One of the challenges Fincher was handed here was to keep John Doe’s identity obscured throughout—Andrew Kevin Walker’s script explicitly notes that the killer’s face is never seen. The purpose of this strategy isn’t the usual one, since Seven isn’t a whodunit; it’s not as if we’re wondering which of the supporting characters will be revealed as the culprit, and while Kevin Spacey’s name doesn’t appear in the opening credits, Walker doesn’t seem to anticipate the role being filled by a celebrity guest star. (Spacey wasn’t even a big star yet when he was cast, actually, as The Usual Suspects came out the same year.) The idea, presumably, was to keep Evil faceless as long as possible, it being more deeply unnerving that way. Fincher obliges by keeping the figure in shadow, at a distance, or out of focus, allowing him to exist as a silhouette of fedora and trenchcoat; the final, infinitely menacing appearance of that silhouette as a reflection in a puddle would be right at home in a German Expressionist film, apart from the color.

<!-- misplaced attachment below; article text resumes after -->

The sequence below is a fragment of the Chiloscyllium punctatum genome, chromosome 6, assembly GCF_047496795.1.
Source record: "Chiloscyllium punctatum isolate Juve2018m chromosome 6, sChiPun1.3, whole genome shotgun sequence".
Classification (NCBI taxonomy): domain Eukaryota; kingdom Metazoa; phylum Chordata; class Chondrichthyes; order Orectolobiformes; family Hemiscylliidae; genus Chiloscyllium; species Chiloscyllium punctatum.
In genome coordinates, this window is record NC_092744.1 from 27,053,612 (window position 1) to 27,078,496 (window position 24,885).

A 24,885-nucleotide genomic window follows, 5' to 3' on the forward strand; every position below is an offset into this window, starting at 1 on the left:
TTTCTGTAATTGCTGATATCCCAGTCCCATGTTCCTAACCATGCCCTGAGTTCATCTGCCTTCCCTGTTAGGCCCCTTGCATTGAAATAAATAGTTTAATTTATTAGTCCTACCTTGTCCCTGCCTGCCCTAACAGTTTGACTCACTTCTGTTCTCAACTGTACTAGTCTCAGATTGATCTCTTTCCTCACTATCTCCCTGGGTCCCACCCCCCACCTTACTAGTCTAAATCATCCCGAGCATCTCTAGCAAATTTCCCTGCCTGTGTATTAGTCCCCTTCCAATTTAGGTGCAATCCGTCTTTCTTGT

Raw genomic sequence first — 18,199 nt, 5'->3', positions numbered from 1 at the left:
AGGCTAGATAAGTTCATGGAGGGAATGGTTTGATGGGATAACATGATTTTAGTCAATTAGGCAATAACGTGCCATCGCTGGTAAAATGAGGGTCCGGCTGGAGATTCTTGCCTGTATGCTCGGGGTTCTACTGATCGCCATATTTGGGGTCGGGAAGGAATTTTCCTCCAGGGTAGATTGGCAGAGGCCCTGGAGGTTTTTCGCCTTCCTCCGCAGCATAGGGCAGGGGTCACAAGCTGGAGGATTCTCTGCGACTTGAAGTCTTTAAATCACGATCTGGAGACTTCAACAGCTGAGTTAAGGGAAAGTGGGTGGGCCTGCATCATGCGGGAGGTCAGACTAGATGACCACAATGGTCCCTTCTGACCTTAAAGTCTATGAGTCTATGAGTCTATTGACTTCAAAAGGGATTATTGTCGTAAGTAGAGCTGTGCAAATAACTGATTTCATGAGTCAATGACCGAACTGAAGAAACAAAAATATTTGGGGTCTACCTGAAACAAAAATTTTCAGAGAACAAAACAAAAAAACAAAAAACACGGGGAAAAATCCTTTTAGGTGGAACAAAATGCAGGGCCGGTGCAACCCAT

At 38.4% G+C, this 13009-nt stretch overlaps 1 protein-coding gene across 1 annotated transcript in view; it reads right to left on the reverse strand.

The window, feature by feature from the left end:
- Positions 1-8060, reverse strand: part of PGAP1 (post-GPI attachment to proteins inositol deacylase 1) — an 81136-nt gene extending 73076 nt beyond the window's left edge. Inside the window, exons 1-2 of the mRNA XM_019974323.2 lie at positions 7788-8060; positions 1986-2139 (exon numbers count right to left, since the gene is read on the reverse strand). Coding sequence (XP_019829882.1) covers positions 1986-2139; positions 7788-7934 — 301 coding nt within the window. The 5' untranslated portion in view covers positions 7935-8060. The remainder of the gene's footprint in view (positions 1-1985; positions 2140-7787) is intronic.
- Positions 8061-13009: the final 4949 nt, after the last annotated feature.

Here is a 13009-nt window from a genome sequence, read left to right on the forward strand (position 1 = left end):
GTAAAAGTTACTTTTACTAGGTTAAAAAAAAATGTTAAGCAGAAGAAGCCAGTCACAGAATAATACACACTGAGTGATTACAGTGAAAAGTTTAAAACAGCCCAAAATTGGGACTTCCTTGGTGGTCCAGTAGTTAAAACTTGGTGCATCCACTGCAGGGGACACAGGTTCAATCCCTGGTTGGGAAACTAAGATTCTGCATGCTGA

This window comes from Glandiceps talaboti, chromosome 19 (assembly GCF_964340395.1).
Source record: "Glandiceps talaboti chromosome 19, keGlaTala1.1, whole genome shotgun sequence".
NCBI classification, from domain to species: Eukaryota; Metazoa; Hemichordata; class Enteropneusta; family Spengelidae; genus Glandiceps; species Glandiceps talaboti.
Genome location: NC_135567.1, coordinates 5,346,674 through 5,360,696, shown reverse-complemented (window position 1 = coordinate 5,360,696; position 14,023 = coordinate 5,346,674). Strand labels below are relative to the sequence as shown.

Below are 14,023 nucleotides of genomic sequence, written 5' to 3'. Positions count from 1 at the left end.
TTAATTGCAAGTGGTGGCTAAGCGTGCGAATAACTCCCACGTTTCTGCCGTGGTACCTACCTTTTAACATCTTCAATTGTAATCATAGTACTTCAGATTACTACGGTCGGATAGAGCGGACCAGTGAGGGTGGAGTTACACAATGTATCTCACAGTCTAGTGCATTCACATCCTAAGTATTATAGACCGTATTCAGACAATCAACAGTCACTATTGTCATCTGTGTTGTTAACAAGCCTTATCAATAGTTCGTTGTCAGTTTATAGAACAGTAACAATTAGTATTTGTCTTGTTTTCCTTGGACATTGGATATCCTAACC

It’s also a brief moment of agonizing stillness that follows five minutes of nonstop frenzied movement. If you haven’t seen Seven for a while, you may recall, as I mistakenly did, that Fincher achieves that sense of chaos by shooting handheld, running pell-mell after Brad Pitt down hallways and through windows. In fact, the scene feels chaotic because Fincher alternates handheld shots with fixed compositions, giving it a jerky start-stop rhythm that calls to mind that kids’ game “Red Light Green Light.” He also makes maximum use of Morgan Freeman’s presence, even though Freeman does absolutely nothing from the moment that hell breaks loose except try to figure out where everyone is. Cutaways to his slow progress serve both to interrupt (quite deliberately) any linear back-and-forth between Pitt and Spacey and—crucially—to keep us oriented as the pursuit moves not just from floor to floor but out of the building and then back inside.